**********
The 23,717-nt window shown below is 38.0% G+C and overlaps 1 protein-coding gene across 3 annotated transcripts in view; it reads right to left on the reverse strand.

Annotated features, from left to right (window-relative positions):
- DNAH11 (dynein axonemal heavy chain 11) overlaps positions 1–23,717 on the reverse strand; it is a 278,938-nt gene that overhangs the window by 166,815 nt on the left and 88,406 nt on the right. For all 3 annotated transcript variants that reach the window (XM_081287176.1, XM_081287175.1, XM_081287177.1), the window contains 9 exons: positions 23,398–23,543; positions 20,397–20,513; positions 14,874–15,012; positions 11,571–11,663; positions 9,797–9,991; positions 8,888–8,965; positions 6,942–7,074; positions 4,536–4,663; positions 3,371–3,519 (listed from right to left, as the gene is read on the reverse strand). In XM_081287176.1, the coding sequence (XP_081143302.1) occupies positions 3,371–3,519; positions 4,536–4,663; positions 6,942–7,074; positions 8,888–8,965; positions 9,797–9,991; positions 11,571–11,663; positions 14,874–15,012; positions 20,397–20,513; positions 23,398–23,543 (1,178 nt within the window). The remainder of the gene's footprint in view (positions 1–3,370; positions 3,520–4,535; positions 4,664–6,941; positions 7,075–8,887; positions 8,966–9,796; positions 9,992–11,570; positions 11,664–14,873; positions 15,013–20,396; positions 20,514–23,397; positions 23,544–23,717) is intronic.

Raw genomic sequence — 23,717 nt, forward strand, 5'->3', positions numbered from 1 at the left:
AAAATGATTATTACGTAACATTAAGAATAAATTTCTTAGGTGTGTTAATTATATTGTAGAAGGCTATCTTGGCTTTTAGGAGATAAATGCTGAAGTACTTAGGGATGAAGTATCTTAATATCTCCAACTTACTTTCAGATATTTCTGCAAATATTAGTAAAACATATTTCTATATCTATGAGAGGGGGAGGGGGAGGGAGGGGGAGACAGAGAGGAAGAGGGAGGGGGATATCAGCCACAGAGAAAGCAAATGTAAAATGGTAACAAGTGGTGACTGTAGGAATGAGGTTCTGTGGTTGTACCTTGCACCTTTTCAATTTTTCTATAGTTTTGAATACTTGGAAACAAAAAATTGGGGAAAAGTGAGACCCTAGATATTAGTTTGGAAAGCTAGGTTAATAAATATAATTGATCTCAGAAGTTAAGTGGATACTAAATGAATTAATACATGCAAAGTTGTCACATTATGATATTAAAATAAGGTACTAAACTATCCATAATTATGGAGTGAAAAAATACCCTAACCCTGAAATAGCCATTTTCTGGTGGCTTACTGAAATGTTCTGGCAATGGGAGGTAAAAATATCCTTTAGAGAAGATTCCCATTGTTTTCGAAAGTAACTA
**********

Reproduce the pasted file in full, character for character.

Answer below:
The 23,717-nt window shown below is 38.0% G+C and overlaps 1 protein-coding gene across 3 annotated transcripts in view; it reads right to left on the reverse strand.

Annotated features, from left to right (window-relative positions):
- DNAH11 (dynein axonemal heavy chain 11) overlaps positions 1–23,717 on the reverse strand; it is a 278,938-nt gene that overhangs the window by 166,815 nt on the left and 88,406 nt on the right. For all 3 annotated transcript variants that reach the window (XM_081287176.1, XM_081287175.1, XM_081287177.1), the window contains 9 exons: positions 23,398–23,543; positions 20,397–20,513; positions 14,874–15,012; positions 11,571–11,663; positions 9,797–9,991; positions 8,888–8,965; positions 6,942–7,074; positions 4,536–4,663; positions 3,371–3,519 (listed from right to left, as the gene is read on the reverse strand). In XM_081287176.1, the coding sequence (XP_081143302.1) occupies positions 3,371–3,519; positions 4,536–4,663; positions 6,942–7,074; positions 8,888–8,965; positions 9,797–9,991; positions 11,571–11,663; positions 14,874–15,012; positions 20,397–20,513; positions 23,398–23,543 (1,178 nt within the window). The remainder of the gene's footprint in view (positions 1–3,370; positions 3,520–4,535; positions 4,664–6,941; positions 7,075–8,887; positions 8,966–9,796; positions 9,992–11,570; positions 11,664–14,873; positions 15,013–20,396; positions 20,514–23,397; positions 23,544–23,717) is intronic.

Raw genomic sequence — 23,717 nt, forward strand, 5'->3', positions numbered from 1 at the left:
AAAATGATTATTACGTAACATTAAGAATAAATTTCTTAGGTGTGTTAATTATATTGTAGAAGGCTATCTTGGCTTTTAGGAGATAAATGCTGAAGTACTTAGGGATGAAGTATCTTAATATCTCCAACTTACTTTCAGATATTTCTGCAAATATTAGTAAAACATATTTCTATATCTATGAGAGGGGGAGGGGGAGGGAGGGGGAGACAGAGAGGAAGAGGGAGGGGGATATCAGCCACAGAGAAAGCAAATGTAAAATGGTAACAAGTGGTGACTGTAGGAATGAGGTTCTGTGGTTGTACCTTGCACCTTTTCAATTTTTCTATAGTTTTGAATACTTGGAAACAAAAAATTGGGGAAAAGTGAGACCCTAGATATTAGTTTGGAAAGCTAGGTTAATAAATATAATTGATCTCAGAAGTTAAGTGGATACTAAATGAATTAATACATGCAAAGTTGTCACATTATGATATTAAAATAAGGTACTAAACTATCCATAATTATGGAGTGAAAAAATACCCTAACCCTGAAATAGCCATTTTCTGGTGGCTTACTGAAATGTTCTGGCAATGGGAGGTAAAAATATCCTTTAGAGAAGATTCCCATTGTTTTCGAAAGTAACTA